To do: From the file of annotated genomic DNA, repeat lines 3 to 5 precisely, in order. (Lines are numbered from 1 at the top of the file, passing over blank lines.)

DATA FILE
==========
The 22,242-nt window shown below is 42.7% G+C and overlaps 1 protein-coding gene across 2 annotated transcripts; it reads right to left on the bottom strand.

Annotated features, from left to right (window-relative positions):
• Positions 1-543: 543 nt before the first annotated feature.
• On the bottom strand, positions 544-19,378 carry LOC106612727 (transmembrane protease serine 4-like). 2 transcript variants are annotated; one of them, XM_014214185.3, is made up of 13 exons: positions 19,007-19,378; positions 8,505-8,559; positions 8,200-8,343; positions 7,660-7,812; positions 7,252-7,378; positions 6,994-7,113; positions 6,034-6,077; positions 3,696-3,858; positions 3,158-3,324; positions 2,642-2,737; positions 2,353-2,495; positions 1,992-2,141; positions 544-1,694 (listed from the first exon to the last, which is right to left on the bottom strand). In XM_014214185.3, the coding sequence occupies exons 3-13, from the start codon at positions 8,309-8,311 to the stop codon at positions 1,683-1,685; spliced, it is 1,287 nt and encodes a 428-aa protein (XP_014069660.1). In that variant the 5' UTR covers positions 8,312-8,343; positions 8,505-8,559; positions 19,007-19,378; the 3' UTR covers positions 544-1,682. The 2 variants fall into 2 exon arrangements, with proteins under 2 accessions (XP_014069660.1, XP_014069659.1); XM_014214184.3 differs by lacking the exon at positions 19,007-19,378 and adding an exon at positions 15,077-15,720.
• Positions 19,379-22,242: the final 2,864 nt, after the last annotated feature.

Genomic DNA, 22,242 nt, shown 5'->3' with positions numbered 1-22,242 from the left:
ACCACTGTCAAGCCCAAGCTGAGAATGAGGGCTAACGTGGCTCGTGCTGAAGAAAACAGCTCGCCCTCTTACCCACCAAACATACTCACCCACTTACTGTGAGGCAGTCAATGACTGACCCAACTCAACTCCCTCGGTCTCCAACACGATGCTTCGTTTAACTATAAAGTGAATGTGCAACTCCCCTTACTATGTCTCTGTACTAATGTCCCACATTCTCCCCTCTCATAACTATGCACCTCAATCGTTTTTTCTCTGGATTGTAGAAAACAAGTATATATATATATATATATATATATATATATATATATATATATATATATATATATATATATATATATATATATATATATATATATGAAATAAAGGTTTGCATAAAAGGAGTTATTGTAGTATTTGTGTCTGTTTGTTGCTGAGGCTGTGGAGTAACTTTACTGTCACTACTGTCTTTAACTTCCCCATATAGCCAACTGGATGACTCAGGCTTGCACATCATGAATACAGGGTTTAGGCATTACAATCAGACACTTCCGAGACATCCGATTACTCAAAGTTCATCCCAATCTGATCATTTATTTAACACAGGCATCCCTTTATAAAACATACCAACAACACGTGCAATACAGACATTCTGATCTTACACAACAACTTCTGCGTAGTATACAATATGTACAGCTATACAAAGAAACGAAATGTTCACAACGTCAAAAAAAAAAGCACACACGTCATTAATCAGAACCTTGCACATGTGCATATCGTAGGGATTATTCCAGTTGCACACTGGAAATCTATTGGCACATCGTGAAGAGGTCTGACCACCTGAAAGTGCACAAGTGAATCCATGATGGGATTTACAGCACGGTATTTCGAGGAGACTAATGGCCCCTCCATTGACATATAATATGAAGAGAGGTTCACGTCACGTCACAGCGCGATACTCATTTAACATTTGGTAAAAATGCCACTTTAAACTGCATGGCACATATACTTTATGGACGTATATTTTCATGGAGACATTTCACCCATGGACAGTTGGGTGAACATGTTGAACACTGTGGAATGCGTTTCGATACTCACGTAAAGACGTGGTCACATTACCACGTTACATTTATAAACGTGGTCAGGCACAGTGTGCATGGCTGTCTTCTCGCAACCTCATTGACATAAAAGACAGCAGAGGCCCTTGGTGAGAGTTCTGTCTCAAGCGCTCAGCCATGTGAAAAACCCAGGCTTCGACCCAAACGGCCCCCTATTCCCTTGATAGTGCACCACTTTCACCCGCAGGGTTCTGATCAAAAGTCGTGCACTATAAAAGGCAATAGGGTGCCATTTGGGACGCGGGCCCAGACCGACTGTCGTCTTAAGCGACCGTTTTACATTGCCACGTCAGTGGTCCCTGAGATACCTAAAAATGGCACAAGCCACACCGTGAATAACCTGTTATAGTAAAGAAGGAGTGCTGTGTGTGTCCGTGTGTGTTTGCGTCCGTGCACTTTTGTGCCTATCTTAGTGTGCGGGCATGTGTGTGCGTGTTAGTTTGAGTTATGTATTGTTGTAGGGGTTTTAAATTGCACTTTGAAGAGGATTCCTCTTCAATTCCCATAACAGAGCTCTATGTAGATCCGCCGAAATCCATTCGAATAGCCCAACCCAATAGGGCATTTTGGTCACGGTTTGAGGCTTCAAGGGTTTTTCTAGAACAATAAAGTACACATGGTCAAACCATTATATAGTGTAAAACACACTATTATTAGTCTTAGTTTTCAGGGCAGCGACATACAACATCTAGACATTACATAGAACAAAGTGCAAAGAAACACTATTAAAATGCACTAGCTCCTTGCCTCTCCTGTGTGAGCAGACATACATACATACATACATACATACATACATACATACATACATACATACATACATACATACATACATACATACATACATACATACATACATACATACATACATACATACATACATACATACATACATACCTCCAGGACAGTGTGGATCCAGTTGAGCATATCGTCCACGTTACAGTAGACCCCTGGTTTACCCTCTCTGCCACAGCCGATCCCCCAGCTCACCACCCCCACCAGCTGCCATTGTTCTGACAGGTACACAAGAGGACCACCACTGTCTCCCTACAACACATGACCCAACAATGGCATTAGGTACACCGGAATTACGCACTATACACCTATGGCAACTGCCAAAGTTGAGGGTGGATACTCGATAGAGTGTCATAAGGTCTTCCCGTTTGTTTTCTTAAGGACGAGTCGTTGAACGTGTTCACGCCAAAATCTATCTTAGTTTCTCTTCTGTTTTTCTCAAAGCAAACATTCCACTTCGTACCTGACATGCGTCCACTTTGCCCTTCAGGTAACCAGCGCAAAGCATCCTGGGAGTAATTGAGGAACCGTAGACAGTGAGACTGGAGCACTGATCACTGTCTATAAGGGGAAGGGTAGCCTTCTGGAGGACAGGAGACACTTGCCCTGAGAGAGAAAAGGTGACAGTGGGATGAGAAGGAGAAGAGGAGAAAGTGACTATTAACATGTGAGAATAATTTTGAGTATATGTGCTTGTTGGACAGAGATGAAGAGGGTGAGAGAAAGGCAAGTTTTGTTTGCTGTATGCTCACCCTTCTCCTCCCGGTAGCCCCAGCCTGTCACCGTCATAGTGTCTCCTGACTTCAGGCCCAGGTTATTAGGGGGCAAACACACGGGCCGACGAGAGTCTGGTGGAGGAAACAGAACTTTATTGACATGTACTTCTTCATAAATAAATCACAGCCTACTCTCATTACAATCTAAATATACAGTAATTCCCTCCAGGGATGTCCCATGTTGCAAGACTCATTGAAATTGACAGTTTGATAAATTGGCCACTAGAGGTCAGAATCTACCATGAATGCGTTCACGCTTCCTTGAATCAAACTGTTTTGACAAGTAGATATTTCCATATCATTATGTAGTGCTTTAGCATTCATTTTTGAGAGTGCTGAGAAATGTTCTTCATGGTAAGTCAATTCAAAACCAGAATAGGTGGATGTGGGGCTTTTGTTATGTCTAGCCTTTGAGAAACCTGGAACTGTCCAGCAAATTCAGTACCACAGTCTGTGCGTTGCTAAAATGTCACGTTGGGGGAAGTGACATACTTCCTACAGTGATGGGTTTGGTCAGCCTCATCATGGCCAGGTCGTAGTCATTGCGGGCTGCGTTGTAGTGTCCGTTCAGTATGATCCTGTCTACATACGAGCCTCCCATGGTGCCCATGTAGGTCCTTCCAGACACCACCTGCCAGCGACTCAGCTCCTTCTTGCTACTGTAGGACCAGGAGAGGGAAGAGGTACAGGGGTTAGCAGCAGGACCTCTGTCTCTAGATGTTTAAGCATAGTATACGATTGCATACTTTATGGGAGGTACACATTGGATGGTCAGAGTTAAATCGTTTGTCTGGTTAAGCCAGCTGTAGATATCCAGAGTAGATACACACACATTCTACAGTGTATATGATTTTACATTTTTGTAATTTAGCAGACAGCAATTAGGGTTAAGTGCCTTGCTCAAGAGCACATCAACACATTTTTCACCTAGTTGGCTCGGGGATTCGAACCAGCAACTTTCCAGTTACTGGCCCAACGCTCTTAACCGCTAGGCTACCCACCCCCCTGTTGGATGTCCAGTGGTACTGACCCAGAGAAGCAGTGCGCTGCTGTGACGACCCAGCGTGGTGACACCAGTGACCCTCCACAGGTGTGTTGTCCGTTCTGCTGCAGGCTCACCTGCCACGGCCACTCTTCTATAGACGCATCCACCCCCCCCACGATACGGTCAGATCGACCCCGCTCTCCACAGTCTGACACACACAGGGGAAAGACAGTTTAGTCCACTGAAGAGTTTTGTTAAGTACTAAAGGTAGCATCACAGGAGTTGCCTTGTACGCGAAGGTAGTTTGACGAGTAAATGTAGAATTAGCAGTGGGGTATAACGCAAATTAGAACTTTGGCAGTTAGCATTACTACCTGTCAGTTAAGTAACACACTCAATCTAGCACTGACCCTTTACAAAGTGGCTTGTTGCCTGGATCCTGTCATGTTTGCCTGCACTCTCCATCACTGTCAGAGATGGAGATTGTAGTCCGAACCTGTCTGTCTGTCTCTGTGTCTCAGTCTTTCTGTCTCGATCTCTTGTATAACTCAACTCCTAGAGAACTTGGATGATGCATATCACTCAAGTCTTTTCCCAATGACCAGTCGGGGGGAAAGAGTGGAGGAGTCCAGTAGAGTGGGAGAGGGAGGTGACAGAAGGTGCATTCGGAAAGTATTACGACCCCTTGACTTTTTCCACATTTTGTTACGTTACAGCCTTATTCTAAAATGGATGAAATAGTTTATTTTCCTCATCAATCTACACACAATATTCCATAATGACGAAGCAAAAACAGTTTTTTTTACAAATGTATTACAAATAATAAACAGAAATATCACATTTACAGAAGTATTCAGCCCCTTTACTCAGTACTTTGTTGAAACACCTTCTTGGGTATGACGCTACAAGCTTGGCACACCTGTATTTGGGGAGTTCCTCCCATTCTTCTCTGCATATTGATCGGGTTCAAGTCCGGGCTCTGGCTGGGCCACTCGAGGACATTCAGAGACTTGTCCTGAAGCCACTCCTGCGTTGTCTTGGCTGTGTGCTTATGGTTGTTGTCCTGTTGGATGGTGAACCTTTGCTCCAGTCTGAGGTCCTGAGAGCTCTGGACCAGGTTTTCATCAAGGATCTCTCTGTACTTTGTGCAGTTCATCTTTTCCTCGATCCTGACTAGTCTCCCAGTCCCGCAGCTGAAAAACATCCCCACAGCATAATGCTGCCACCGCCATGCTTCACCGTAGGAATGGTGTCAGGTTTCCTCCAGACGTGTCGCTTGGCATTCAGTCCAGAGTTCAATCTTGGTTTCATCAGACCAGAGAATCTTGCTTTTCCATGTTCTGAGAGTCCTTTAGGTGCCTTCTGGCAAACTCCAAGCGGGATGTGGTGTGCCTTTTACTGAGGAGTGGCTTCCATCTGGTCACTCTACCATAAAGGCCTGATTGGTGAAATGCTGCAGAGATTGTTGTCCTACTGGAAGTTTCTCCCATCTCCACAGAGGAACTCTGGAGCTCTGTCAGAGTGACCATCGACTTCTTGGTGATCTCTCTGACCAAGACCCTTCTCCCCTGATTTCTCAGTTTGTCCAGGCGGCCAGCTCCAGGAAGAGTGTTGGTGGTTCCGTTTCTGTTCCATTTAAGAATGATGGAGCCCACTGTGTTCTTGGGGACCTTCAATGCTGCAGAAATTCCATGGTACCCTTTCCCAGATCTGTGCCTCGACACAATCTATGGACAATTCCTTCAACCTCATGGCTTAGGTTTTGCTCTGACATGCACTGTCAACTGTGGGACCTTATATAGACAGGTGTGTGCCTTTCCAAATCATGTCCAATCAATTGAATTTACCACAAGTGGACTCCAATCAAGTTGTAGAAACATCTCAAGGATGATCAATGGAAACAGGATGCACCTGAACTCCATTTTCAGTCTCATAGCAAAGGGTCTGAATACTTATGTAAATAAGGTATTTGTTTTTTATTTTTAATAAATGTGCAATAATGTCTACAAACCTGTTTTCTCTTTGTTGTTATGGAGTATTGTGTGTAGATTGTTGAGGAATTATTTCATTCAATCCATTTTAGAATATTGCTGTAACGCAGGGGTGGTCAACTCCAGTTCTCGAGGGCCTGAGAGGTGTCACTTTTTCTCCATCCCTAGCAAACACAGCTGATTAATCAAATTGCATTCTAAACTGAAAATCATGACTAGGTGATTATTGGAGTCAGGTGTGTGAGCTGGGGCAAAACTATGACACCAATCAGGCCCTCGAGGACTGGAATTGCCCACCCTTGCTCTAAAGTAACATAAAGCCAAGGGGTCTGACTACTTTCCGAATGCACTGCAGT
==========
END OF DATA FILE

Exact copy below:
• Positions 1-543: 543 nt before the first annotated feature.
• On the bottom strand, positions 544-19,378 carry LOC106612727 (transmembrane protease serine 4-like). 2 transcript variants are annotated; one of them, XM_014214185.3, is made up of 13 exons: positions 19,007-19,378; positions 8,505-8,559; positions 8,200-8,343; positions 7,660-7,812; positions 7,252-7,378; positions 6,994-7,113; positions 6,034-6,077; positions 3,696-3,858; positions 3,158-3,324; positions 2,642-2,737; positions 2,353-2,495; positions 1,992-2,141; positions 544-1,694 (listed from the first exon to the last, which is right to left on the bottom strand). In XM_014214185.3, the coding sequence occupies exons 3-13, from the start codon at positions 8,309-8,311 to the stop codon at positions 1,683-1,685; spliced, it is 1,287 nt and encodes a 428-aa protein (XP_014069660.1). In that variant the 5' UTR covers positions 8,312-8,343; positions 8,505-8,559; positions 19,007-19,378; the 3' UTR covers positions 544-1,682. The 2 variants fall into 2 exon arrangements, with proteins under 2 accessions (XP_014069660.1, XP_014069659.1); XM_014214184.3 differs by lacking the exon at positions 19,007-19,378 and adding an exon at positions 15,077-15,720.
• Positions 19,379-22,242: the final 2,864 nt, after the last annotated feature.